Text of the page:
“In the drive of an occupation toward professional status a substantial amount of attention is devoted to education and the establishment of professional schools, and accrediting bodies are created to watch over standards of educational performance. Too frequently these standards are more concerned with the outward manifestations of academic achievement than with the intellectual content of the discipline to be taught: the amount of study required beyond the baccalaureate degree, the number of faculty who hold the doctorate, the extent of ‘research’ activity as indicated by faculty publication, and other considerations that can be reduced to statistical quantification. Lip service is given to creativity and innovation but excessive departure from traditional course content may well be regarded with considerable suspicion.”
The words above came to mind when I listened to the latest news on accreditation at ALISE where the deans and directors were all informed, to our surprise, that more stringent reporting of student learning outcomes would be part of future accreditation exercises. These insightful words are from Jesse Shera, then dean of the School of Library Science at Western Reserve University, writing in 1967 for Science. It seems from comments from others in Dallas that there is little real input ever from the academic side on accreditation and we are left subject to the whims of the year (currently learning outcomes but these are just added to previous years’ whims as additional burdens) in an endless compliance exercise. Isn’t it about time schools stopped ceding education standards to groups who neither understand universities very well nor seem particularly well-informed on learning theory (and show no interest in correcting their deficits)? Check back in another 45 years….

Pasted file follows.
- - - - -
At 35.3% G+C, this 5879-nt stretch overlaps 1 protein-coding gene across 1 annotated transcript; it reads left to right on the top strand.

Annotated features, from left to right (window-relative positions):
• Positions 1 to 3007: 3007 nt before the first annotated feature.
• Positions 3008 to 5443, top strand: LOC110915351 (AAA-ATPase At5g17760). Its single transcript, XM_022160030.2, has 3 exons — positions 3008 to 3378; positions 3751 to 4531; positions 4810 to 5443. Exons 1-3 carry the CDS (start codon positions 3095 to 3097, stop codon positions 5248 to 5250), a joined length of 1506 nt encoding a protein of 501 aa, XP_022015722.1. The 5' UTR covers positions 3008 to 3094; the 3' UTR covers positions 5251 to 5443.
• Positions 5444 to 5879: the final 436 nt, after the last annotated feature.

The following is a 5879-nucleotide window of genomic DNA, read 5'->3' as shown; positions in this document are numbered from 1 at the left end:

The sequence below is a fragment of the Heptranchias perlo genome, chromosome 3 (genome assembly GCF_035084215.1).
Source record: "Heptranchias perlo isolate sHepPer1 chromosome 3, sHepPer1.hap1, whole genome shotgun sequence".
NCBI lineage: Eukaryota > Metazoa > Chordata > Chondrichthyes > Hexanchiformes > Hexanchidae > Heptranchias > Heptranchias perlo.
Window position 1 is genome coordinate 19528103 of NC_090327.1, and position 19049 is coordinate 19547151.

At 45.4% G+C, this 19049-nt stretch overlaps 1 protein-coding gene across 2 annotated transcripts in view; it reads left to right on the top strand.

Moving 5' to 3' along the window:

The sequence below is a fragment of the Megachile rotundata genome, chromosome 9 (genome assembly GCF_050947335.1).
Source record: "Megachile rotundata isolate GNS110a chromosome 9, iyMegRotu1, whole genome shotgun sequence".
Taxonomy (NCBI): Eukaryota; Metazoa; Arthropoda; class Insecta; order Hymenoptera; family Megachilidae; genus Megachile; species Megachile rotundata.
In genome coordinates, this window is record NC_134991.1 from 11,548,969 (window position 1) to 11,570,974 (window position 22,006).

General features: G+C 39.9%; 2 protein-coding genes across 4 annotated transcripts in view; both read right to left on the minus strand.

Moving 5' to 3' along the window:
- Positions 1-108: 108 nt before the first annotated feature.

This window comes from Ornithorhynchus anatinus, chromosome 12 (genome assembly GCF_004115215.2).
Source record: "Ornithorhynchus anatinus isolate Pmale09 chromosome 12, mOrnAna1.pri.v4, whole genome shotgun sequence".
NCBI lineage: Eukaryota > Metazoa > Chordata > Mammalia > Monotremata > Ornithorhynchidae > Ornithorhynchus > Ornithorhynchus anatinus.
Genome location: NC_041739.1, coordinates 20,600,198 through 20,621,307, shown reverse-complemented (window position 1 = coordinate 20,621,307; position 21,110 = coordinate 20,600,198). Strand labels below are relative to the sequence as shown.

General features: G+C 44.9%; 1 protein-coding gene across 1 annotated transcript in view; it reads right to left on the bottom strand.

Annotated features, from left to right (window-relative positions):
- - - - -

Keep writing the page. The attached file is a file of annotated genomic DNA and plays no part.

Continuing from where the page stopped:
- Ref: Shera, J. (1967) Librarians against Machines, Science, May 12, Vol 156, 746-750.